Judge rules state's control of FLDS trust unconstitutional and an illegal 'takeover' by Utah
SALT LAKE CITY — In a monumental ruling that could overturn five years of work done by a state-appointed team charged with managing the funds of a Utah-based polygamous sect, a federal judge ruled Thursday that the seizure of the sect's assets was unconstitutional and a "virtual takeover."
"Virtually from its first step after it decided to reform the trust, the state court was in forbidden territory," U.S. District Court Judge Dee Benson wrote in the ruling. "It not only had no authority to determine the 'just wants and needs' of the members of the FLDS Church, but it had no authority to interpret or reform the trust at all."
Benson writes that the state's involvement constituted becoming "entangled with religion" and amounted to efforts to "disestablish" the sect.
"The resulting intrusion into the everyday life of the FLDS Church and its members fostered not only 'excessive government entanglement with religion,' but was a virtual takeover by the state," he wrote.
The United Effort Plan was created by the Fundamentalist LDS Church in 1942 on the concept of a "united order," allowing followers to share in its assets. Members consider sharing its assets a religious principle and see state intervention in the trust as a violation of their religious rights.
Valued at more than $110 million, the trust holds most of the property and homes in the twin FLDS communities located in the border towns of Hildale, Utah, and Colorado City, Ariz. The church also holds property in Bountiful, British Columbia, and Eldorado, Texas.
Utah's state courts seized control of the trust in 2005 amid allegations of mismanagement by church leaders, including Warren Jeffs, the newly reinstated head of the church who is currently in jail in Texas pending trial on charges of bigamy, aggravated sexual assault and assault.
Benson said he's heard various complaints about conduct on the part of Jeffs' and his followers, but said those "allegations as a matter of law do not justify the constitutional infirmities of the state action."
Heber Hammon, who has written on the UEP issue and whose father was an initial trustee, said those who organized the trust intended for it to be a positive thing to unite the community.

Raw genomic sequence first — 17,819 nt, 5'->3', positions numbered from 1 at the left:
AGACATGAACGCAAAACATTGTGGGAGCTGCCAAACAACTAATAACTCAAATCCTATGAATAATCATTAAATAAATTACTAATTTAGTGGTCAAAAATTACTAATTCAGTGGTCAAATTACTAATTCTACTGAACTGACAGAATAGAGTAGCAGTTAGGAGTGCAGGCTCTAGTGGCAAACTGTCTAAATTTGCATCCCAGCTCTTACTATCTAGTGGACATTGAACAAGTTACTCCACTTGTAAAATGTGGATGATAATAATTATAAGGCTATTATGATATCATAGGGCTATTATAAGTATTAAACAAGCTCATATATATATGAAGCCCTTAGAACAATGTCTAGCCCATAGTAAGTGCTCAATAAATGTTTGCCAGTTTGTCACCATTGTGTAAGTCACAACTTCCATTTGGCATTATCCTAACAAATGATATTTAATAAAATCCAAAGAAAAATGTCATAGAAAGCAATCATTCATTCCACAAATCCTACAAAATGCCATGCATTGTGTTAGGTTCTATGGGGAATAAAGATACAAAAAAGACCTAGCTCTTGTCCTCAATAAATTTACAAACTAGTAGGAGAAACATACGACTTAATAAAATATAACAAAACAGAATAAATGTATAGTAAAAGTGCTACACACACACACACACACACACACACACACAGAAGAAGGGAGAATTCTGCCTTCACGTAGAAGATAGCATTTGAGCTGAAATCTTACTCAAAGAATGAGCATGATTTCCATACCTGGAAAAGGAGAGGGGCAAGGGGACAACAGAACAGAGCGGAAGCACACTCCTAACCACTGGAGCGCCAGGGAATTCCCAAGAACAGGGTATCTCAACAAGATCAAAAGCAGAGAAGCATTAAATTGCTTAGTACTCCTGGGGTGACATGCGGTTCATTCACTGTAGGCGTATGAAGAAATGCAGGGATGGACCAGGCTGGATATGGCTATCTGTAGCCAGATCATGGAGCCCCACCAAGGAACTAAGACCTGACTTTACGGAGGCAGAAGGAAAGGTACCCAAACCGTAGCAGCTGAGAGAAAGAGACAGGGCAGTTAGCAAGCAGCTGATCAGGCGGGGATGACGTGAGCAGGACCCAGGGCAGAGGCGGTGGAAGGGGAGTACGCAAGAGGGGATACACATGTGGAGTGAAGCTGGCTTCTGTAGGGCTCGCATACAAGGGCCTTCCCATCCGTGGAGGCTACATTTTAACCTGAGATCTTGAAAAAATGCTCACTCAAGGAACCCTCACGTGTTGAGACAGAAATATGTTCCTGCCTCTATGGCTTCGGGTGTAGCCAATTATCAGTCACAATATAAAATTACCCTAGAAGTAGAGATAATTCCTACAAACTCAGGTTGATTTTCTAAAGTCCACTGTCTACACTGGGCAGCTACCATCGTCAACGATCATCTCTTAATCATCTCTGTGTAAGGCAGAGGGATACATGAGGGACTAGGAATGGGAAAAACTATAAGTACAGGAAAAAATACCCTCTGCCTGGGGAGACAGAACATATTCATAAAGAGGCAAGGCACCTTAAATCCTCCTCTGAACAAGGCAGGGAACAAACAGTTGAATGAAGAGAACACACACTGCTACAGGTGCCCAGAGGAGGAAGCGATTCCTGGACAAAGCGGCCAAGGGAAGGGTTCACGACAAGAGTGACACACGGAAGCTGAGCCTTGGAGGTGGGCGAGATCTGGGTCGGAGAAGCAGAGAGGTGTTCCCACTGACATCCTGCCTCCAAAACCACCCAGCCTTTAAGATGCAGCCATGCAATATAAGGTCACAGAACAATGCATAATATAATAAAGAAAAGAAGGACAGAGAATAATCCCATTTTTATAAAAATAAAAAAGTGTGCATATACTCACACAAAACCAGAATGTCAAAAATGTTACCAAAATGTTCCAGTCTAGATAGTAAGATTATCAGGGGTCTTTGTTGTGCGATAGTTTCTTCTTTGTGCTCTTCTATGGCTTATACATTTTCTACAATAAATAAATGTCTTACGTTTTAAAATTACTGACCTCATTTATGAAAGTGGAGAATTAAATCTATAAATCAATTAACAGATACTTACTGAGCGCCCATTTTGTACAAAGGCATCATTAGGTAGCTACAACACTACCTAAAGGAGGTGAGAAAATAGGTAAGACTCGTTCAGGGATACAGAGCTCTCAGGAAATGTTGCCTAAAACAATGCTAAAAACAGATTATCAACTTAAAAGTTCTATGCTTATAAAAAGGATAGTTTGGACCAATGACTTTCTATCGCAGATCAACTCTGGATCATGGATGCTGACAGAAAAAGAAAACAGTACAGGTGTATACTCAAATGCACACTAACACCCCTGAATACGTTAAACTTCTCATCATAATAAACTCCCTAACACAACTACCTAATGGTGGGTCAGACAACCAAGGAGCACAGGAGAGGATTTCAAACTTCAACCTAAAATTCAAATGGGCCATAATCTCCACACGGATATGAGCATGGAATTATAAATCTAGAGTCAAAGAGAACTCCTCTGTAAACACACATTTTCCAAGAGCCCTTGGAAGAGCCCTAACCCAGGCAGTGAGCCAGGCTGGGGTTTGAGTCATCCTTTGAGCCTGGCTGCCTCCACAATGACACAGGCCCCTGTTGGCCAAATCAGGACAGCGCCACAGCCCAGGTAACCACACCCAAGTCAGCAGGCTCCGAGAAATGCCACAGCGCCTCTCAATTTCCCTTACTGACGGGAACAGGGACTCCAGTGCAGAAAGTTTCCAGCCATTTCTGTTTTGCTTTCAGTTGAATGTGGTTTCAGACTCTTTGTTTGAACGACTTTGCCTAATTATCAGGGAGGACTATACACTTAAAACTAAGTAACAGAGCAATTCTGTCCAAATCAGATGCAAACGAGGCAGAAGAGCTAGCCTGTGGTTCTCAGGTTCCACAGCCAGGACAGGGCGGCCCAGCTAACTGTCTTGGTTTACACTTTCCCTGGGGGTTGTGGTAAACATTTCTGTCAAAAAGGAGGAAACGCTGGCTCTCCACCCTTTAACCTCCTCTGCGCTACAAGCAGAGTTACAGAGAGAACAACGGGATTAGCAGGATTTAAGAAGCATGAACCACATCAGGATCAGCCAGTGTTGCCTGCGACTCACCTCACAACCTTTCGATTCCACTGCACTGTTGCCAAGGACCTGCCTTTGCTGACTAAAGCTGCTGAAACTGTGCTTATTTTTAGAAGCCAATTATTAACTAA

"It was a benevolent trust," he said. "It was intended to help us develop the property, to be kept in one place and to be passed from one generation to generation. It's the legacy we hoped to give to our children."
But he said he lost faith in the ability of the FLDS leadership when it came to managing the property. He said he felt that the state's intervention was necessary after church leaders, including Jeffs, began to use the property to "cajole and coerce" members of the sect.
"We put our heart and soul into it," he said. "We worked hard to get this going and then they started using it to cajole people into believing what they said. (People) were being coerced. People were being threatened. The UEP was never meant to be a cajole, to force people to take a line."
Hammon said he was one of the trustees given an eviction notice because he wouldn't "adhere to the official line" being handed down by the FLDS leadership. He said the implications of the judge's ruling is unclear, but he thought the court-appointed special fiduciary, Bruce Wisan, was doing the right thing with the trust.
"Mr, Wisan, I think, was taking a pretty aggressive view on things," Hammon said. "He was just seeing that the property was given to the people who had an interest in it."
He said if control of the property were returned to the the FLDS people, there would be "too much emotion and bad feelings all around" to foster effective management. But he expressed his fear that without some form of oversight, many would lose their hard-earned property.
Benson said he will issue a second order detailing the extent of the injunction.
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